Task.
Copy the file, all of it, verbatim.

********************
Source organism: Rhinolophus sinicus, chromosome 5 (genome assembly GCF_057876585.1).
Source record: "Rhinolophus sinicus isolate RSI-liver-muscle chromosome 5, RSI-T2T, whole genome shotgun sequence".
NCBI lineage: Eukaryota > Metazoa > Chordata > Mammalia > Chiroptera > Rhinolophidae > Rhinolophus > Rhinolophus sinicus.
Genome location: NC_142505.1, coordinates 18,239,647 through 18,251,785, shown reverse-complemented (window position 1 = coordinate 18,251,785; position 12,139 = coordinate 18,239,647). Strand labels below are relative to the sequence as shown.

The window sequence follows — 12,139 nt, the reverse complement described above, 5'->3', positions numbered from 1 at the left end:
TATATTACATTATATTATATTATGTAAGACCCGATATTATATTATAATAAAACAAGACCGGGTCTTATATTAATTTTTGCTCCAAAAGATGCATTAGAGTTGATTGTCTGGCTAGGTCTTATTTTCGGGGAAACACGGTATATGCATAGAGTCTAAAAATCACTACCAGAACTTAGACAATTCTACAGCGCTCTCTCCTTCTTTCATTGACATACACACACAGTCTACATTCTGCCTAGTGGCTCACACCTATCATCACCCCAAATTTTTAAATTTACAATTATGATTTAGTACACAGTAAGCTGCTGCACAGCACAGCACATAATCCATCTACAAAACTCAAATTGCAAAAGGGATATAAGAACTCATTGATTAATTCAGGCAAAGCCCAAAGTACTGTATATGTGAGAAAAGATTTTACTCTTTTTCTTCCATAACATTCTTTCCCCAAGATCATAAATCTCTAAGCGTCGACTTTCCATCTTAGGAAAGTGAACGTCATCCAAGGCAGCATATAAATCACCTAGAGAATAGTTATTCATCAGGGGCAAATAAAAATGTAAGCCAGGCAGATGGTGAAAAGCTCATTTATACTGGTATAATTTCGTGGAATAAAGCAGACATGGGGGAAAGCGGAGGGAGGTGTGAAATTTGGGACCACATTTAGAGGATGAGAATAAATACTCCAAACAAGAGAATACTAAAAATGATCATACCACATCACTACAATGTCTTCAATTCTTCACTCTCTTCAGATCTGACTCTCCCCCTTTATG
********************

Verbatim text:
Source organism: Rhinolophus sinicus, chromosome 5 (genome assembly GCF_057876585.1).
Source record: "Rhinolophus sinicus isolate RSI-liver-muscle chromosome 5, RSI-T2T, whole genome shotgun sequence".
NCBI lineage: Eukaryota > Metazoa > Chordata > Mammalia > Chiroptera > Rhinolophidae > Rhinolophus > Rhinolophus sinicus.
Genome location: NC_142505.1, coordinates 18,239,647 through 18,251,785, shown reverse-complemented (window position 1 = coordinate 18,251,785; position 12,139 = coordinate 18,239,647). Strand labels below are relative to the sequence as shown.

The window sequence follows — 12,139 nt, the reverse complement described above, 5'->3', positions numbered from 1 at the left end:
TATATTACATTATATTATATTATGTAAGACCCGATATTATATTATAATAAAACAAGACCGGGTCTTATATTAATTTTTGCTCCAAAAGATGCATTAGAGTTGATTGTCTGGCTAGGTCTTATTTTCGGGGAAACACGGTATATGCATAGAGTCTAAAAATCACTACCAGAACTTAGACAATTCTACAGCGCTCTCTCCTTCTTTCATTGACATACACACACAGTCTACATTCTGCCTAGTGGCTCACACCTATCATCACCCCAAATTTTTAAATTTACAATTATGATTTAGTACACAGTAAGCTGCTGCACAGCACAGCACATAATCCATCTACAAAACTCAAATTGCAAAAGGGATATAAGAACTCATTGATTAATTCAGGCAAAGCCCAAAGTACTGTATATGTGAGAAAAGATTTTACTCTTTTTCTTCCATAACATTCTTTCCCCAAGATCATAAATCTCTAAGCGTCGACTTTCCATCTTAGGAAAGTGAACGTCATCCAAGGCAGCATATAAATCACCTAGAGAATAGTTATTCATCAGGGGCAAATAAAAATGTAAGCCAGGCAGATGGTGAAAAGCTCATTTATACTGGTATAATTTCGTGGAATAAAGCAGACATGGGGGAAAGCGGAGGGAGGTGTGAAATTTGGGACCACATTTAGAGGATGAGAATAAATACTCCAAACAAGAGAATACTAAAAATGATCATACCACATCACTACAATGTCTTCAATTCTTCACTCTCTTCAGATCTGACTCTCCCCCTTTATG